What characterises Estee Lauder is that it expanded aggressively within emerging markets. However, within this remit there are a variety of trends emerging. Within China it appears that the rate of growth in the major cities is slowing and the real acceleration is shifting towards the second tier cities. In a sense, this is completely natural because it reflects shifting growth patterns in China. However, I am concerned that there is a property bubble which is just about to deflate in China. Even if this does not result in a slowdown in absolute sales to China, this stock is priced for strong growth rather than a moderation in China.
Similarly, although Brazil is the fastest growing market for the company, there is a strong case to be made that Brazil is largely a play on China. A lot of Brazil’s marginal growth comes from the exportation of huge quantities of both hard and soft commodities. If you are sanguine about the risk with emerging markets this year, than you will see this exposure as a potential benefit. If, like me, you are increasingly cautious then it would be dangerous to price too much optimism in.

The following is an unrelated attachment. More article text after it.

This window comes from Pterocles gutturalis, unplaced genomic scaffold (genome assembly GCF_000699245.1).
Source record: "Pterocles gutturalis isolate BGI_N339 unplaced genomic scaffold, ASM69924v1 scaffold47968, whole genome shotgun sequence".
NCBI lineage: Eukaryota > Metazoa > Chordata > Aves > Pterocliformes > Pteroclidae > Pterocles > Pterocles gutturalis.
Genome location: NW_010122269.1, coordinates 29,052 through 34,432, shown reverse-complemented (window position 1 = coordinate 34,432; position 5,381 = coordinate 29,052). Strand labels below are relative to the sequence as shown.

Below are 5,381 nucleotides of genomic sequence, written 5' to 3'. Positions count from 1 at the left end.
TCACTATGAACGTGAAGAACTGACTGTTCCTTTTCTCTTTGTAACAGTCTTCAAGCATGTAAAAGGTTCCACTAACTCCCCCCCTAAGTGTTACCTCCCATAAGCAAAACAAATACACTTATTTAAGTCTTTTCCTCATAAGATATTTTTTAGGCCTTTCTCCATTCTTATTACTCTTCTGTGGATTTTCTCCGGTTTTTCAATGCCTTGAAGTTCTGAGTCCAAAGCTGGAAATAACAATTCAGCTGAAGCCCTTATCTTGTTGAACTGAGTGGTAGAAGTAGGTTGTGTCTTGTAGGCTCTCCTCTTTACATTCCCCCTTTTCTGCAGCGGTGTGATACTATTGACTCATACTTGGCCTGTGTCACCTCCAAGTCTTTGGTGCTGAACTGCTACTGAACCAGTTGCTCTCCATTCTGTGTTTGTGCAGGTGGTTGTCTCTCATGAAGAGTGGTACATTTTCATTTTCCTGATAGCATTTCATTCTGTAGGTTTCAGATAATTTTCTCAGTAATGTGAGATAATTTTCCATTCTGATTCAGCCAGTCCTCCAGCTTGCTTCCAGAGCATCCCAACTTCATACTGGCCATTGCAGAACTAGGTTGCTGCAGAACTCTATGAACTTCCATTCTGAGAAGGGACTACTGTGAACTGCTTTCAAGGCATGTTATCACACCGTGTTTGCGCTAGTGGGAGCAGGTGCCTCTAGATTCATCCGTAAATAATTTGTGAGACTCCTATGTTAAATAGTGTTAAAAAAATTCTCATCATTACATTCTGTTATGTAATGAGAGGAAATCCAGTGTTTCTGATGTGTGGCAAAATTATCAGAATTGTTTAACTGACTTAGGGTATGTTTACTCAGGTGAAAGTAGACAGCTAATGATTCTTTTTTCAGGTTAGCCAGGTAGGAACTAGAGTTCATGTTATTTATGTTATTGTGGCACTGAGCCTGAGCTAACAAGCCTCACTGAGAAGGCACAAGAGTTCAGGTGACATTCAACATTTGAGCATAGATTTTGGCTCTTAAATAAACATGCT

Estee Lauder’s Operational Initiative
The company is in the middle of implementing the previously mentioned SMI. It is a program of heavy investment intended to produce $700-750m in savings by the end of 2013. The cost of which, will see its heaviest outlays coming in 2012-13. Essentially, it is an SAP roll out which will enable the company to globally integrate processes and management functions. The end result should create greater efficiencies in things like inventory management, distribution, advertising return on investment (ROI) and warehousing requirements.